Why does science fiction television sometimes get a bad reputation? Oh yeah — because of cheesetastic opening credits like this one, from Jason Of Star Command. Here are a few dozen of the absolute scariest opening discredits in SF television.
I actually kind of love the Jason Of Star Command credits, for the whizzy spaceship and the friendly dragon, among other things. But it is pretty cheesetastic and insane. My favorite part: about 40 seconds in, we get a tight closeup of the evil Dragos, looking like Brian Blessed crossed with a Borg, and then it zooms out jerkily to show he's sitting with a bunch of coke-snorting lizards. And then we zip back to the tight closup on Dragos so we can learn his name. Awesome!
But that's not even the worst TV opening credits of all time. We'll save time and put that one first. The absolute weakest theme tune and opening montage almost certainly belongs to...
K-9 And Company:
The first ever Doctor Who spin-off: he's a sassy robot who likes to sing his own name! She's an alcoholic who sits around drinking! Together they, erm... get sloshed and sing off key! Yeah, that's it! Seriously, was everyone involved with this drunk the whole time?
A group of well scrubbed young people learn to harness their amazing abilities, guided by Dr. Smith from Lost In Space. And Peepo! Don't forget Peepo the friendly robot! This one has the best "explaining the show's premise" voiceover.
Running running running... And then smiling! Nice teeth! Warrior woman. More running! Gateway in space, and then cue the drum machines, because planets are flying at your head. Zoooom! I like that the planets get drum machines.
The voice of Landru narrates about pollution and waste. We're in a post-apocalyptic Winnebago — check out the long lingering shot across its side, to let you know it's a stretch Winnebago. Evil, scary flower of doom! But the best part is the bumper, where the guy carefully says everyone's name into the log, while their faces and names flash on the screen. Subtle!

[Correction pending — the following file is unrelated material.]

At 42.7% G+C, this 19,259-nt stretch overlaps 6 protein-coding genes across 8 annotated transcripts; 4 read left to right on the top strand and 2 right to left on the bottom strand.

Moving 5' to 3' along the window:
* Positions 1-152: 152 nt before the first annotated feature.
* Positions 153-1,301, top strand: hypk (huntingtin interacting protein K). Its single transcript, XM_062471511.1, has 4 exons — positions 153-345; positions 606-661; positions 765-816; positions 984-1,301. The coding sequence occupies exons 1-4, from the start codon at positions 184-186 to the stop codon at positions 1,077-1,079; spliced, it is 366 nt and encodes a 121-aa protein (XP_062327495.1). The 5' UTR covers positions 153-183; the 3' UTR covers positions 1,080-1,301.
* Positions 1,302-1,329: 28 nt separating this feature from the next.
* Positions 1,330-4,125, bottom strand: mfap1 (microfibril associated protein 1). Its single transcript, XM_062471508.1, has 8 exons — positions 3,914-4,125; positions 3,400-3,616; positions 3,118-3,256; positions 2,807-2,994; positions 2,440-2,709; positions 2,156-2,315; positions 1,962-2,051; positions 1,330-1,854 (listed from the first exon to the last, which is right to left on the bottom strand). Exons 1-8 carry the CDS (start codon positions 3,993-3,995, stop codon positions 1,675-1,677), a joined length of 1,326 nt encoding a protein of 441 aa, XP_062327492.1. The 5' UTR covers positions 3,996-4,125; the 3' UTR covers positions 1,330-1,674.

Pain Killer Jane
There's only one type of pain she can't kill. Can you guess what it is? Anyway, dark gloomy city, then strippers! Then explosions! Then action! Then showering. Then bra! Then more montage, showing that these people shoot each other a lot, but they also smile and nod, and share a beer in their top secret lab. Ooh, back scars!
Okay, so it's more like fantasy, or maybe urban fantasy, but wow. This is the show that launched Rick Springfield's career, before he was a soap opera actor or a pop singer. The show is all about a young witch named Miss Tickle, but Springfield gets top billing. More importantly, check out the incredible psychedelic cartoon visuals:
It starts with the most boring lecture in history, full of vague stuff about "okay, so there was an advanced species, and we wiped them out, and then there's another advanced species, and now we're the prey. Except when we're not." Confused yet? Cue montage of spermatazoa and monkeys, with words like "EVOLUTION" and "SELECTION" wibbling onto the screen. Now it all makes sense!
If we end up doing a list of the best opening credits as well, this will most certainly be in there. It's easily among both the best and worst TV show openings I've ever seen. The weird typewriter exposition! The men hugging themselves and breathing deeply! The purple wigs and crazy cars! It's all just so great! And yet, terrible.
This one is sort of the opposite. Where UFO was kicky and jazzy, Project UFO is sort of austere, with the Jack Webb-esque voiceover and the slow, dull scrolling across unidentifiable drawings of spacecraft:
We grew to love this short-lived show, but its credits were part of why we had misgivings about it in the first place. Random years are flying over the Golden Gate Bridge! Now birds are flying backwards! It's Journeyman, the man with the power to confuse birds!
This one is pure groove, with the Peter Gunn-esque music, and the echo-y voice reading every single thing on the screen. "CMDF! Combined Miniature Defense Force!" If we're invaded by anything miniature, they'll protect us. Authority: TOP SECRET! HIGHEST CLEARANCE! And then there's Guru, master of mysteroius powers. Yeah. This is the sort of thing that fuels a million Adult Swim shows.
This one makes me sad, because Time Trax holds a special place in my heart. But these credits? So bad.
Electra Woman And Dyna Girl
This is another one that's great but awful — they move so stiffly, jumping out of their flying ship. And yet they're so awesome. They fight tigers! And spiders! With lasers! They shoot Sarah Jane Smith's wine glass, so she'll dry out and stop getting drunk when the Zarbi are attacking. They're hip women of today! And they have lyrics!!
Smallville season five
The posters over at Television Without Pity singled this opening out for particular badness, and it's not hard to see why. The weird dissolve-o people, the choppy montages, the cheesy video effects, it's all just a melange of badness.
Alias season four
Here's another one the TWOPers singled out. I used to love the techno music/deep purple mystery vibe that you got from this show's credits in the first couple of seasons, but this version of the opening credits slides over into ridiculousness, with the cheesy dance music getting too overhyped and the medley of Sidney's wigs getting over the top.
He's so cute and blue and glowy, and his little glowing bug flies around harrassing women! What's not to love?